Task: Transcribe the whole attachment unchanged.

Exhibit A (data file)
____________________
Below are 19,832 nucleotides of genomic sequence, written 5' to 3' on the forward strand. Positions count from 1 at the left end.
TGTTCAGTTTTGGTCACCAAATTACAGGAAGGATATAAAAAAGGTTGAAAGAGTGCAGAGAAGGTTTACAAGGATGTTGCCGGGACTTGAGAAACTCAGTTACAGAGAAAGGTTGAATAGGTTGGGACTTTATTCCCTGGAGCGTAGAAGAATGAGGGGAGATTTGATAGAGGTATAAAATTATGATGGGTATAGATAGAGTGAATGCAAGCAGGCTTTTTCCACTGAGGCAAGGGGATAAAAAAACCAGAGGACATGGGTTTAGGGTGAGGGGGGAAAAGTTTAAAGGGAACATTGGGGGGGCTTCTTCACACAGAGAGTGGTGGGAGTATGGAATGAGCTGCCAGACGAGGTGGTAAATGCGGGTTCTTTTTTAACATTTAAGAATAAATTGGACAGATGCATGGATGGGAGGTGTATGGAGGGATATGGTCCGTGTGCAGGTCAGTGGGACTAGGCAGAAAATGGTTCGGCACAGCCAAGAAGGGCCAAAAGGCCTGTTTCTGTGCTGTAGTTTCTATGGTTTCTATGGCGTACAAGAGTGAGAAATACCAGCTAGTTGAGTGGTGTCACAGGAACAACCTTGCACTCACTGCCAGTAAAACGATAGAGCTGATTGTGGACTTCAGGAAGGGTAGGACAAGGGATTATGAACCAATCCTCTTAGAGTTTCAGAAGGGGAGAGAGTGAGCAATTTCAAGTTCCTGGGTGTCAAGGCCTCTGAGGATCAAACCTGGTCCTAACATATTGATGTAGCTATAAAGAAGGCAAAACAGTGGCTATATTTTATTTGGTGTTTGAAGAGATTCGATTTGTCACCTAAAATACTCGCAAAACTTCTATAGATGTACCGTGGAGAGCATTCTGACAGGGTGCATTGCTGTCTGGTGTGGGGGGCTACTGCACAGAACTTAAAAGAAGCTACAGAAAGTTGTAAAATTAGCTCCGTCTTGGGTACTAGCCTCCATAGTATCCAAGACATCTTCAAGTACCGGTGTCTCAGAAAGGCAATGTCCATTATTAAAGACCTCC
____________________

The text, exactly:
Below are 19,832 nucleotides of genomic sequence, written 5' to 3' on the forward strand. Positions count from 1 at the left end.
TGTTCAGTTTTGGTCACCAAATTACAGGAAGGATATAAAAAAGGTTGAAAGAGTGCAGAGAAGGTTTACAAGGATGTTGCCGGGACTTGAGAAACTCAGTTACAGAGAAAGGTTGAATAGGTTGGGACTTTATTCCCTGGAGCGTAGAAGAATGAGGGGAGATTTGATAGAGGTATAAAATTATGATGGGTATAGATAGAGTGAATGCAAGCAGGCTTTTTCCACTGAGGCAAGGGGATAAAAAAACCAGAGGACATGGGTTTAGGGTGAGGGGGGAAAAGTTTAAAGGGAACATTGGGGGGGCTTCTTCACACAGAGAGTGGTGGGAGTATGGAATGAGCTGCCAGACGAGGTGGTAAATGCGGGTTCTTTTTTAACATTTAAGAATAAATTGGACAGATGCATGGATGGGAGGTGTATGGAGGGATATGGTCCGTGTGCAGGTCAGTGGGACTAGGCAGAAAATGGTTCGGCACAGCCAAGAAGGGCCAAAAGGCCTGTTTCTGTGCTGTAGTTTCTATGGTTTCTATGGCGTACAAGAGTGAGAAATACCAGCTAGTTGAGTGGTGTCACAGGAACAACCTTGCACTCACTGCCAGTAAAACGATAGAGCTGATTGTGGACTTCAGGAAGGGTAGGACAAGGGATTATGAACCAATCCTCTTAGAGTTTCAGAAGGGGAGAGAGTGAGCAATTTCAAGTTCCTGGGTGTCAAGGCCTCTGAGGATCAAACCTGGTCCTAACATATTGATGTAGCTATAAAGAAGGCAAAACAGTGGCTATATTTTATTTGGTGTTTGAAGAGATTCGATTTGTCACCTAAAATACTCGCAAAACTTCTATAGATGTACCGTGGAGAGCATTCTGACAGGGTGCATTGCTGTCTGGTGTGGGGGGCTACTGCACAGAACTTAAAAGAAGCTACAGAAAGTTGTAAAATTAGCTCCGTCTTGGGTACTAGCCTCCATAGTATCCAAGACATCTTCAAGTACCGGTGTCTCAGAAAGGCAATGTCCATTATTAAAGACCTCC